Fiddy is on the same page. “I didn’t want to go round a race track without hitting things,” he says. “I’m not out there to wreck people’s gear because I know how much time and effort is needed to put a car on the track but contact happens, even when you don’t go looking for it.”

Fiddy’s presence on the team this season is a big part of why H & F Racing has ramped up its presence in the pits and on social media this season. As a toddler in Takaka, he became seriously ill and was flown to Nelson with 20 minutes to live. The flight took 17 of those 20 and it was touch and go for three days before the 17-month-old pulled through. But the ailment damaged his pancreas and Fiddy has been a Type 1 diabetic ever since. That means self-administered insulin injections at breakfast time, smoko, lunch time and dinner — more if he feels his energy levels fading. But that’s not held him back … both he and Hundy play rugby for Wanderers and have got into their speedway, 150 per cent.

“One thing we can do, and Zoe pushed this, is raise awareness through our racing,” Fiddy says. “She knew of another team supporting a charity and did all the work to contact Diabetes Youth Nelson and align the team with them. We have been fundraising through our 50:50 raffle and the Cookie Time cookie tins and we have done a few visits with kids in hospital and what not.”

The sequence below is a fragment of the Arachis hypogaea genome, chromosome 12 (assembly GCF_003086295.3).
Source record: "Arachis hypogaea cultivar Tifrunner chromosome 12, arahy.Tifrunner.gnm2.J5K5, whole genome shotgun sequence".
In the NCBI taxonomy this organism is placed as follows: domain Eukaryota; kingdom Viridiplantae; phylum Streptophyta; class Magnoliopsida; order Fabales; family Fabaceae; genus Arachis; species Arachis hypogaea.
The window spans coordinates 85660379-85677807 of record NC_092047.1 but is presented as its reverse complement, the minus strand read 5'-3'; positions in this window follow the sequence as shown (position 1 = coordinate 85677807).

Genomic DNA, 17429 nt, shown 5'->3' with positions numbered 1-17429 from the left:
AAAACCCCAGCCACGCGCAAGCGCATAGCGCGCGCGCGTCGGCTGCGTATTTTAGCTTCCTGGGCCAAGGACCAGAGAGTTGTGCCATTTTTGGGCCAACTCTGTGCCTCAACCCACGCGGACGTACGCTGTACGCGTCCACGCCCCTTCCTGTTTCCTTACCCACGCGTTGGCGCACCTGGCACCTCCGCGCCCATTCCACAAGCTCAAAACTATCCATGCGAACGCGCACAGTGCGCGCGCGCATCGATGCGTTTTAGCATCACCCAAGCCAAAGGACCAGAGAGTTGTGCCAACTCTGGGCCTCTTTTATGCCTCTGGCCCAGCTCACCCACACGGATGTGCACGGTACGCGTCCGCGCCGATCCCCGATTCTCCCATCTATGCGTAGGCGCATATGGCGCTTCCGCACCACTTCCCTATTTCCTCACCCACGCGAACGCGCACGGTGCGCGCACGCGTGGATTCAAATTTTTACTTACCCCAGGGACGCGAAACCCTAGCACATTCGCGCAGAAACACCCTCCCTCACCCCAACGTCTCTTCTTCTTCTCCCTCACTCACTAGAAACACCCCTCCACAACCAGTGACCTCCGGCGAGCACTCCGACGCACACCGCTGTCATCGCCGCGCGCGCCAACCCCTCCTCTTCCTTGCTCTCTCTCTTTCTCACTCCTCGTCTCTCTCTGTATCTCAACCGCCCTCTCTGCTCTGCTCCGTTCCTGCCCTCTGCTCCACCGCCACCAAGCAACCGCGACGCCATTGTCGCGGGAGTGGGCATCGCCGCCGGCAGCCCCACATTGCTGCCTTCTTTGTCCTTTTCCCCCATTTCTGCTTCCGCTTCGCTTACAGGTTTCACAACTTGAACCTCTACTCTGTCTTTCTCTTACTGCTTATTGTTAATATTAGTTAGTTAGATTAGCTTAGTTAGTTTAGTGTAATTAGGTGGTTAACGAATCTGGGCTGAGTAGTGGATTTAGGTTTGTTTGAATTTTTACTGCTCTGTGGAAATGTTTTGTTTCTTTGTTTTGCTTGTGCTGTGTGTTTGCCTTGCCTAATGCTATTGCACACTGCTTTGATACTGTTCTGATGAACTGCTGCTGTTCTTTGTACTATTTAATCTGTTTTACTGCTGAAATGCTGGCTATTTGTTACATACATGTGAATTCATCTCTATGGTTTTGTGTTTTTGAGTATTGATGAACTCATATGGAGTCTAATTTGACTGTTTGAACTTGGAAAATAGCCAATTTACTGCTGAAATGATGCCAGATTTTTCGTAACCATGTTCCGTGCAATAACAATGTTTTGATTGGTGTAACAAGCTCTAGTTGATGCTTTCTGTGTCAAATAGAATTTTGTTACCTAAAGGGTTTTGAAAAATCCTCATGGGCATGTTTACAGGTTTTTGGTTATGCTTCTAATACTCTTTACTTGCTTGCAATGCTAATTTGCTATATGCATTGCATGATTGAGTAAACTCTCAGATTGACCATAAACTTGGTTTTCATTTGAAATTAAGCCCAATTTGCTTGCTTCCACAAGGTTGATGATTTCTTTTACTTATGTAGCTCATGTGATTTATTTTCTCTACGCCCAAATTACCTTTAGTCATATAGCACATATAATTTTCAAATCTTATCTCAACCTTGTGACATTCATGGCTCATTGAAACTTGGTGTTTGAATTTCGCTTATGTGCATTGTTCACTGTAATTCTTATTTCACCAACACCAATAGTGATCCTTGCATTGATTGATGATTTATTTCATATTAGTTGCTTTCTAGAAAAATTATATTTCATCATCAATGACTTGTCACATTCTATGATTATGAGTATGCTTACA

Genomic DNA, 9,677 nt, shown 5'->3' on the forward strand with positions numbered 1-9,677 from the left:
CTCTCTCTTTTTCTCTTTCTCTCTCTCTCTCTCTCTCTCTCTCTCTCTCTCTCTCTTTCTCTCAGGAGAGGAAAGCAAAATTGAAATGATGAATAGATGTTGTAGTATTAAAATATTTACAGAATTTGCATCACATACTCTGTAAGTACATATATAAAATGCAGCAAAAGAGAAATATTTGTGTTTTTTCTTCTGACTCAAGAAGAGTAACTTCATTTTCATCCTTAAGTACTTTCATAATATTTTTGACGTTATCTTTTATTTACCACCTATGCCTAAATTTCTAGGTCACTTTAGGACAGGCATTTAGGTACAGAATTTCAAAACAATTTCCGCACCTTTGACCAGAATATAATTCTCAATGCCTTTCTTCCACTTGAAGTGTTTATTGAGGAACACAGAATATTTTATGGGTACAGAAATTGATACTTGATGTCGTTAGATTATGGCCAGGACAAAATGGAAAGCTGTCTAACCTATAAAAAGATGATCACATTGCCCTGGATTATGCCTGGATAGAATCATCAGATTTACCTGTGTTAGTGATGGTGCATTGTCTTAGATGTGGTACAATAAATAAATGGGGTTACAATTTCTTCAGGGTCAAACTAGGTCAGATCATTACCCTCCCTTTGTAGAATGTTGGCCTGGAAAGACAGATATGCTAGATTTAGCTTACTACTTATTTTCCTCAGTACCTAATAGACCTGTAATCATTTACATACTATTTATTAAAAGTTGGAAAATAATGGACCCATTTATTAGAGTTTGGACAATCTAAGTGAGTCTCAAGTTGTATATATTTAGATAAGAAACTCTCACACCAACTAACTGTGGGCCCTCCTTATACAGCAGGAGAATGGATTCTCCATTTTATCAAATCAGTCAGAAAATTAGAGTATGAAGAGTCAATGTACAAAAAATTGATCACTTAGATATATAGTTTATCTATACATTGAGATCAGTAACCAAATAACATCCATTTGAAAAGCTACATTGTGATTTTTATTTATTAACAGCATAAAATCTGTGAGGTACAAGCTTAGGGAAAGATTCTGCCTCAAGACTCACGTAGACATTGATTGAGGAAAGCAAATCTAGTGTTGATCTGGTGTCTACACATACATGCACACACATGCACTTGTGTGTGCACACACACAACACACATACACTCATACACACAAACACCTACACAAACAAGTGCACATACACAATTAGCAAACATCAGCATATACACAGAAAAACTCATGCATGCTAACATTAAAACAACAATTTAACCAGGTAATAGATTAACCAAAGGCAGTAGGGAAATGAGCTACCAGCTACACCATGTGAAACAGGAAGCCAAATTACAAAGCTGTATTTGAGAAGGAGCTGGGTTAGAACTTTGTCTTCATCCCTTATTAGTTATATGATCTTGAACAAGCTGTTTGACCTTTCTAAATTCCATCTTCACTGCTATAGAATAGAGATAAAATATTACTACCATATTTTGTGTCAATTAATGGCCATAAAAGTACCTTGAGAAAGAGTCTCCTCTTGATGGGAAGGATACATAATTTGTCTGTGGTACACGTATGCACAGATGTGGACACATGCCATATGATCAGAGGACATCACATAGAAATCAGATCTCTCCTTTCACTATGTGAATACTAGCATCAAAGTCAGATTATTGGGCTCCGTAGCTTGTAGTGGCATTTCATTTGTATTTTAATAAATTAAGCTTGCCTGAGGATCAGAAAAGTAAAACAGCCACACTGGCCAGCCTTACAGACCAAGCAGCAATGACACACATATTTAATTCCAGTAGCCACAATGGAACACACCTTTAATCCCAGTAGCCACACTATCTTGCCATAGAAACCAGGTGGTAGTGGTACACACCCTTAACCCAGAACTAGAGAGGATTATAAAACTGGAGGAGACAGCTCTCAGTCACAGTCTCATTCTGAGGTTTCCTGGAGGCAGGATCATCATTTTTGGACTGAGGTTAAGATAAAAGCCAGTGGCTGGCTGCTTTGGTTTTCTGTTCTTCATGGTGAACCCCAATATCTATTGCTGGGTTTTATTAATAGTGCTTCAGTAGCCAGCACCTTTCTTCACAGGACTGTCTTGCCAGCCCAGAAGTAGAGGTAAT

Hundy says the connection with kids works both ways. “We love it, the Santa parade and getting kids in the cars and doing the visits — the smiles and chat are unreal and I see it as guaranteeing the future of speedway. You have the families that have been involved for a lot of years but we are trying to reach out to the kids a bit like me who weren’t already part of the sport but thought the drivers were bloody heroes.”

Zoe tells of three young diabetic girls who are dancers, seriously into their ballet. Thanks to H&F, their first love now is speedway and their parents are under strict instructions to make sure they don’t miss a Nelson meeting. They’ve also stressed that there’s nothing youngsters with the condition should shy away from.

“We tell them they can be what they want to be, look at Fiddy,” Zoe says. “He’s aware of his energy levels and he stays one step ahead and there he is playing rugby, working big hours and racing his streetie, going hundy and fiddy.”

Both boys would like to have a crack at stockcars, if and when finances allow but for now, they are happy in a Nelson streetstock class that is closeknit and supportive. There’s a competitive rivalry but grudges are sorted out on the track and the atmosphere in the pits is positive, with three or four more cars expected to join the class next season.

The Davies family are big Holden lovers but both race Fords. Hundy has a readymade answer … “We are a Holden-bred family so we don’t mind destroying a Ford!” He has a 1972 Statesman in the shed (which will never see race duty) while Fiddy collects Kingswoods. It’s helped them get their head around the maintenance required to keep two streeties on the track. “I wish I knew more about carburetors,” Hundy says, “you don’t come across many at work these days.” He adds that his weekly routine is work, come home, spend hours in the shed (the 26N car is undergoing a few design changes), fall into bed at 11 and get up for work the next day.